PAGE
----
It looks like the shaky medium term I’ve been cautious about has shown up. I wrote on April 30: “This pace will surely slow down. . . . I think we’re in for a little more upside, but that we’ll be heading lower in the medium term.”

Indeed, the market rose throughout May (the short term), but stalled when it hit June and is still struggling. Three weeks ago, the Dow gained 1.2% to record highs. Two weeks ago, it fell 1.8% to give it all back and more. Last week, it rebounded 1.6%. This week, it fell 2.1%, its second-worst week this year.

You can see the saw tooth pattern with losses exceeding the previous gains. This is not catastrophic, but is good evidence of the deterioration I expected in the medium term.

At the same time, we find a nearly textbook example of investors getting bullish at the wrong moment. On Monday, Birinyi Associates’s Ticker Sense site published a record bullish Blogger Sentiment Poll, with a full 50% of those surveyed saying they are bullish, 27% saying they are neutral, and 23% saying they are bearish.

Value Line, one of the few investment services I respect, says that “Most of the money has been made in the stock market in 2007, in our view. . . . The equity market, which has come a long way in a short span of time, may need a catalyst to cause it to resume its upward climb.”

Bond yields are rising, making stocks less attractive. The 10-year yield hit a 5-year high of 5.327 last week, and is now poking above its 50- and 200-day moving averages, implying that it has higher to go. If so, that will be a further drag on stocks. Historical data show that from this oversold point in the bond market, both bonds and stocks take more than three months to start meaningful moves higher.

In late April, new highs on the New York Stock Exchange were running 759 per week. A month later, they were down to 618. Now, they’re at 436. The winners list is thinning.

The near failure of two Bear Stearns hedge funds is not dangerous as an isolated event. However, if it’s a window into a slew of meltdowns related to the sub-prime implosion, then it could be the catalyst that sends this market to the mat.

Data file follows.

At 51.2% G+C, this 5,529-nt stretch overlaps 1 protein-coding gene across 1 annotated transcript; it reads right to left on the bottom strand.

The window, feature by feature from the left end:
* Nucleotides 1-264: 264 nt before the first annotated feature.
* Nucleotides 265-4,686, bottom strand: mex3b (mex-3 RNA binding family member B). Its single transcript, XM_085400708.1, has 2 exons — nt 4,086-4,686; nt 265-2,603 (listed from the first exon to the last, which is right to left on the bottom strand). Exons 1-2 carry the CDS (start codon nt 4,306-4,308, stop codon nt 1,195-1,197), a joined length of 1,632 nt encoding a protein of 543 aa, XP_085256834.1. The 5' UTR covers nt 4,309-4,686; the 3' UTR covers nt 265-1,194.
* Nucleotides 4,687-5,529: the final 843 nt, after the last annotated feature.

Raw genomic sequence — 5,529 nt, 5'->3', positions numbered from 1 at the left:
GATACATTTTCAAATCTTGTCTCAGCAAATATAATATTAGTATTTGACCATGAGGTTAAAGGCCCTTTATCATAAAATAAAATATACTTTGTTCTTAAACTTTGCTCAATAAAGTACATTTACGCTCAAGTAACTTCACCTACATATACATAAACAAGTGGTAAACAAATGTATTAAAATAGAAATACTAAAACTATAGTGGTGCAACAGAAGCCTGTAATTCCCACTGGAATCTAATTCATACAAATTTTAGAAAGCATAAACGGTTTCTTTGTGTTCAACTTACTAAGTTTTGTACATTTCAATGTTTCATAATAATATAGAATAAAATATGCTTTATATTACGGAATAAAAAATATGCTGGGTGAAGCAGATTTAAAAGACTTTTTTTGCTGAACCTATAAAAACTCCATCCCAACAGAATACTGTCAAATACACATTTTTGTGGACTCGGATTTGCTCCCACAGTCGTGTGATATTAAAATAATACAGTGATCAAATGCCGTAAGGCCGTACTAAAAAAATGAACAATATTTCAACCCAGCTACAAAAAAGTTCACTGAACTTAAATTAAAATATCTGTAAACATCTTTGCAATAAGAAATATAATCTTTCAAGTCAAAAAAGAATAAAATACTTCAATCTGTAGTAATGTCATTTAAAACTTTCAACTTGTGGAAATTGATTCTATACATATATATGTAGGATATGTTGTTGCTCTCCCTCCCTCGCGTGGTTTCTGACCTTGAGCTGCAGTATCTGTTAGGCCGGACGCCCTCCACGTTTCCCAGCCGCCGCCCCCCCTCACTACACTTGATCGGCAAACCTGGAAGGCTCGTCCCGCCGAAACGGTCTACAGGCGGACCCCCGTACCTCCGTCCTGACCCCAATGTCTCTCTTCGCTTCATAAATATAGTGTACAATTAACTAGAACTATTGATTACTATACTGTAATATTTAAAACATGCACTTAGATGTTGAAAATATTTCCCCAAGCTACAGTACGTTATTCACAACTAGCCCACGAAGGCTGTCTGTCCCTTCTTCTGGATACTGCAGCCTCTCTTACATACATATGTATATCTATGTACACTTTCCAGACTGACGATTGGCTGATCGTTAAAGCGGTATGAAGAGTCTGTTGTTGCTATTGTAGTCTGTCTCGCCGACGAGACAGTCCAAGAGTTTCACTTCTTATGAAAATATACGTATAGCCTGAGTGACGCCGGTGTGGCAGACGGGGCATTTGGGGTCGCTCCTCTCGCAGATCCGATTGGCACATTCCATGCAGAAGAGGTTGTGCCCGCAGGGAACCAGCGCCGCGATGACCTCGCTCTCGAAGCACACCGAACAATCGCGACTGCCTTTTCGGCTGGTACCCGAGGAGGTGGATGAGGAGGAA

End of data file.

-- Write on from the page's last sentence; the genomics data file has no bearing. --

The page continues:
Already high gasoline prices are apt to keep moving up due to several factors: U.S. refineries are operating at just 89% of capacity instead of the usual 92% this time of year, OPEC will not lift its output levels, and there’s a good chance of trouble from geopolitical sources and hurricane season.

The economy is doing well, but some are focusing on the negatives of its soft landing. Signs of an economy not growing fast enough will cause pain now, but will keep inflation under control and allow greater growth later. This is not the end of the bull market. It’s an adjustment lower along the greater path higher, and should be used as a buying opportunity.

That’s what I plan to do. I’ll keep watching The Kelly Letter’s short list of stocks for the right time to buy, and others, too. On a recovery, I will look for a time to open a hedge position to protect our portfolio from falling prices.

It’s been a while since I’ve sent a mid-week action note, but I told subscribers this weekend to keep an eye out for one. There’s a chance we’ll be served some hot-iron opportunities that won’t wait for a weekend note. If you’d like to join us for a month to receive any such notes, please do so here.

We’ve done well in the first half of the year. We did not get overly cautious when others were warning of impending disaster, we did not shy away from troubled companies when their stock prices hit our price targets, and we’ve been patient in calling this medium-term setback. I hope to navigate the medium- and longer-term pictures with equal skill, and am privileged to be able to do so for my subscribers.

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